Uterine rupture is tearing of the uterine wall either partially or completely during pregnancy or delivery. It is a serious obstetrical condition with a poor maternal-fetal prognosis in terms of morbidity and mortality [1]. Guillemeau is the first to write on this pathology at the beginning of the 17th century. In his book in French entitled “About women pregnancy and deliveries”, he shows the seriousness of the uterine rupture in pregnant women [2]. Its curative treatment sometimes requires a mutilating surgical technique for the patient, thus definitively stopping her childbearing [3]. Uterine rupture can easily occur due to the fragility of the uterus from the existing scar that is not well vascularized. The rupture, complete or partial, is caused in most cases by uterine contractions, which is responsible for bleeding. Many studies have shown that the scarred uterus is the main risk factor for uterine rupture [4,5]. Different studies around the world have also incriminated many other risk factors for rupture like uterine expressions, oxytocin misuse, maternal age, age of pregnancy, inter-reproductive interval, uterine height and type of presentation [6,7]. On the other hand, uterine rupture can occur spontaneously on the healthy uterus during pregnancy due to pathological and/or malformative condition. The pseudo-unicorn uterus, where the egg nests in a rudimentary horn that is not very extensible, generally ruptures around the 5th month. The placenta accreta which creates a zone of fragility in the myometrium according to its invasion is also a main cause. The invasive mole and the choriocarcinoma which proliferate can lead to local destruction of the myometrium. Adenomyosis also evoked by some people [8,9].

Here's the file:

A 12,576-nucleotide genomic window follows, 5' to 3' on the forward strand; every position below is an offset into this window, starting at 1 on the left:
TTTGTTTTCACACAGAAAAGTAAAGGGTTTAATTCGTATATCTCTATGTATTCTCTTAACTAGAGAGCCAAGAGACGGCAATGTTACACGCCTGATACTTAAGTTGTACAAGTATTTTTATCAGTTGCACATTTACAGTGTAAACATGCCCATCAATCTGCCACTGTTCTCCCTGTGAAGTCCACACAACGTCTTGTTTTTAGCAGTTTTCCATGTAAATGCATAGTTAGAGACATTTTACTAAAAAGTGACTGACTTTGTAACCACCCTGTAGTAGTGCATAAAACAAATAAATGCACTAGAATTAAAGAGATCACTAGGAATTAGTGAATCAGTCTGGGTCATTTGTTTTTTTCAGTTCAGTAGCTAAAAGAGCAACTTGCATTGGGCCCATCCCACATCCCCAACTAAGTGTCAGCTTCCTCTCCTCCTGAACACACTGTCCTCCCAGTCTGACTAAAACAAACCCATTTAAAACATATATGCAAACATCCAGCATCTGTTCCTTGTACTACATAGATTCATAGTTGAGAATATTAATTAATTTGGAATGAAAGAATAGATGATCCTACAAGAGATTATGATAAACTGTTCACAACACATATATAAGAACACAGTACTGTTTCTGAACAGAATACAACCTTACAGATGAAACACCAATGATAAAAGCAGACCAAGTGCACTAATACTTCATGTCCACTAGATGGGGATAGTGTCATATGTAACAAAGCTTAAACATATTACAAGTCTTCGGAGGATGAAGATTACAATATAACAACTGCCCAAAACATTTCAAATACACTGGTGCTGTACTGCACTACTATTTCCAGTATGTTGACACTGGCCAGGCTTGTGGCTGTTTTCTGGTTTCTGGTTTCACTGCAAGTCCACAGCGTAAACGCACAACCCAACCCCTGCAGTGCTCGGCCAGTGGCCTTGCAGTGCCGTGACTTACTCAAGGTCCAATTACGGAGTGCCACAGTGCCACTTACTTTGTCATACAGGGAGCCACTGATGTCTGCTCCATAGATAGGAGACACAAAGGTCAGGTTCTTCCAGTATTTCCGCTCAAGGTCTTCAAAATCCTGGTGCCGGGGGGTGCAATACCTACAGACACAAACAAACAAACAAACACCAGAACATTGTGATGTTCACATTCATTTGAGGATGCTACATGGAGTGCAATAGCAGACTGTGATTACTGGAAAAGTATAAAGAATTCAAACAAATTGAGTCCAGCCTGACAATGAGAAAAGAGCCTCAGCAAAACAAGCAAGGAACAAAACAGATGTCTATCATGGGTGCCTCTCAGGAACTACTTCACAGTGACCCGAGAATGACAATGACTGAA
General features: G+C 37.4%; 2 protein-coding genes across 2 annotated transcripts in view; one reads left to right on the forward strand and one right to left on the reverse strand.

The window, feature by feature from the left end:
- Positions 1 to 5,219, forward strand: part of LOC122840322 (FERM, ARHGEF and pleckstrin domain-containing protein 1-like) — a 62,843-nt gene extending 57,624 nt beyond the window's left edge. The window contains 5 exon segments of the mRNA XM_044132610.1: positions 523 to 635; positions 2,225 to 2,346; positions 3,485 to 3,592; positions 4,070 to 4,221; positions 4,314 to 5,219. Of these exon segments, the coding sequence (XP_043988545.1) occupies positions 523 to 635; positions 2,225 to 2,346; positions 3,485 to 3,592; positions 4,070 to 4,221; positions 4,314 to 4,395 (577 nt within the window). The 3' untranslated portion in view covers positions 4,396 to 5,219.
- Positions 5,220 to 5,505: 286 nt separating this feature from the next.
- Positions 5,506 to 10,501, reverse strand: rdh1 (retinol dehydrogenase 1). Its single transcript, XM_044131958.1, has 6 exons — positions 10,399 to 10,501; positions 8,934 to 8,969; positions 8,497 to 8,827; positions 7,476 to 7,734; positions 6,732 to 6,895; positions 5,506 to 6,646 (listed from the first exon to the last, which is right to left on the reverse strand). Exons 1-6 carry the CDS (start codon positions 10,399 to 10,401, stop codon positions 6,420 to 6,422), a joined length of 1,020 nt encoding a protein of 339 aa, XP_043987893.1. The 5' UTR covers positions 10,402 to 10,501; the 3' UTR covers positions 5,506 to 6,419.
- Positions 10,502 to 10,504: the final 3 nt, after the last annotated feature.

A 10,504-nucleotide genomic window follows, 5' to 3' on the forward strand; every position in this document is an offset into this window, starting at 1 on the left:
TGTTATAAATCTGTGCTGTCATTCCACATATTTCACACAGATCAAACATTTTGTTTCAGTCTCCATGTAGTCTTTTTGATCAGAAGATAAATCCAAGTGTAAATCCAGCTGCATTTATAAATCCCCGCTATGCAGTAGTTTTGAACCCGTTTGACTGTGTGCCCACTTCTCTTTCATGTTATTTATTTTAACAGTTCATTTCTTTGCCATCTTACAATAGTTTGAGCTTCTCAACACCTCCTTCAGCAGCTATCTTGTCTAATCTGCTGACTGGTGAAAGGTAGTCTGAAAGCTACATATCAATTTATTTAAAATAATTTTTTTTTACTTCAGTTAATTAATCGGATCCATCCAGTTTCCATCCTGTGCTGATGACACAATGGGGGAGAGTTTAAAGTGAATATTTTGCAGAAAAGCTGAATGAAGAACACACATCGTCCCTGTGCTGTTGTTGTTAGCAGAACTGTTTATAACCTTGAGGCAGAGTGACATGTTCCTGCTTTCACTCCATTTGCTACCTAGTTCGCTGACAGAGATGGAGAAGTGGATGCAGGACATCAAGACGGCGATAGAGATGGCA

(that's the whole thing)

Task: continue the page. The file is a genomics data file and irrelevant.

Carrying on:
Nowadays, uterine rupture occurs exceptionally in developed countries. In France, some studies reported 1 uterine rupture case per 1,299 births [10] while in the United States it is 1 case per 22,000 births [11]. Studies in Africa showed that uterine rupture and its related bleeding are accountable for about 33% of maternal deaths, making it one of the leading causes in developing countries [12]. In Mali, uterine rupture remains one of the main causes of maternal morbidity and mortality. In Bamako, a study reported that 20% of maternal deaths in hospitals are due to uterine rupture making it the second incriminated cause [13]. Uterine rupture is also one of the main obstetric emergencies in Mali [14]. Despite the Malian Government’s efforts and political orientations in reproductive health over the past ten years, particularly with the restructuration of referral/evacuation and the free cesarean section, uterine rupture remains a major public health problem in the country. In addition to the regional disparity in its distribution throughout the country, uterine rupture is still one of the leading causes of obstetric emergencies in tertiary hospitals in Mali. The objective of this study was to describe the epidemiological, clinical, therapeutic and prognostic aspects of uterine rupture in the Point G Teaching Hospital’s Gynecology ward.